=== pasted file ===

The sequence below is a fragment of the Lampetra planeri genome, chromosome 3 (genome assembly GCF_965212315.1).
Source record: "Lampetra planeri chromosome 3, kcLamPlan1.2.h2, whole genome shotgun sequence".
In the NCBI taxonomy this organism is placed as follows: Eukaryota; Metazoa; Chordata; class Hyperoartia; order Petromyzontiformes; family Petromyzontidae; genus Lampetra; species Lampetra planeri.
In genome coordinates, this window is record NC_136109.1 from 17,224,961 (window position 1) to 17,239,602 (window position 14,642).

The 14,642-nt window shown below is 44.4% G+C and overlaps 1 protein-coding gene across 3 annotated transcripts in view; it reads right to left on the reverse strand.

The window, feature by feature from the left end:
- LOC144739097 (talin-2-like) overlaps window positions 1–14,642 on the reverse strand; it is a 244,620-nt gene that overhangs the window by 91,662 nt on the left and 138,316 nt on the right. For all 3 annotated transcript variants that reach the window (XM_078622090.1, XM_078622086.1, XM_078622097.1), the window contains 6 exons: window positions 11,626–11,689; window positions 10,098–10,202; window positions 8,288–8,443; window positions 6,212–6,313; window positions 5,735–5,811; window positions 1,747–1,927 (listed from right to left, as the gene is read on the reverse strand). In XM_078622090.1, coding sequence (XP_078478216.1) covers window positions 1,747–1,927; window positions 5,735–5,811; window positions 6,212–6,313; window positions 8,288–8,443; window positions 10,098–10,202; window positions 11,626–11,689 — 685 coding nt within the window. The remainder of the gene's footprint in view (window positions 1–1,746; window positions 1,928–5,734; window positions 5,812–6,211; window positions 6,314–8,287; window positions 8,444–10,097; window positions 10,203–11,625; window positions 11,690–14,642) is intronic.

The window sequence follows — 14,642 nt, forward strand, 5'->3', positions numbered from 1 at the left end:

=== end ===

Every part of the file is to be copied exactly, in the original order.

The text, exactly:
The sequence below is a fragment of the Lampetra planeri genome, chromosome 3 (genome assembly GCF_965212315.1).
Source record: "Lampetra planeri chromosome 3, kcLamPlan1.2.h2, whole genome shotgun sequence".
In the NCBI taxonomy this organism is placed as follows: Eukaryota; Metazoa; Chordata; class Hyperoartia; order Petromyzontiformes; family Petromyzontidae; genus Lampetra; species Lampetra planeri.
In genome coordinates, this window is record NC_136109.1 from 17,224,961 (window position 1) to 17,239,602 (window position 14,642).

The 14,642-nt window shown below is 44.4% G+C and overlaps 1 protein-coding gene across 3 annotated transcripts in view; it reads right to left on the reverse strand.

The window, feature by feature from the left end:
- LOC144739097 (talin-2-like) overlaps window positions 1–14,642 on the reverse strand; it is a 244,620-nt gene that overhangs the window by 91,662 nt on the left and 138,316 nt on the right. For all 3 annotated transcript variants that reach the window (XM_078622090.1, XM_078622086.1, XM_078622097.1), the window contains 6 exons: window positions 11,626–11,689; window positions 10,098–10,202; window positions 8,288–8,443; window positions 6,212–6,313; window positions 5,735–5,811; window positions 1,747–1,927 (listed from right to left, as the gene is read on the reverse strand). In XM_078622090.1, coding sequence (XP_078478216.1) covers window positions 1,747–1,927; window positions 5,735–5,811; window positions 6,212–6,313; window positions 8,288–8,443; window positions 10,098–10,202; window positions 11,626–11,689 — 685 coding nt within the window. The remainder of the gene's footprint in view (window positions 1–1,746; window positions 1,928–5,734; window positions 5,812–6,211; window positions 6,314–8,287; window positions 8,444–10,097; window positions 10,203–11,625; window positions 11,690–14,642) is intronic.

The window sequence follows — 14,642 nt, forward strand, 5'->3', positions numbered from 1 at the left end: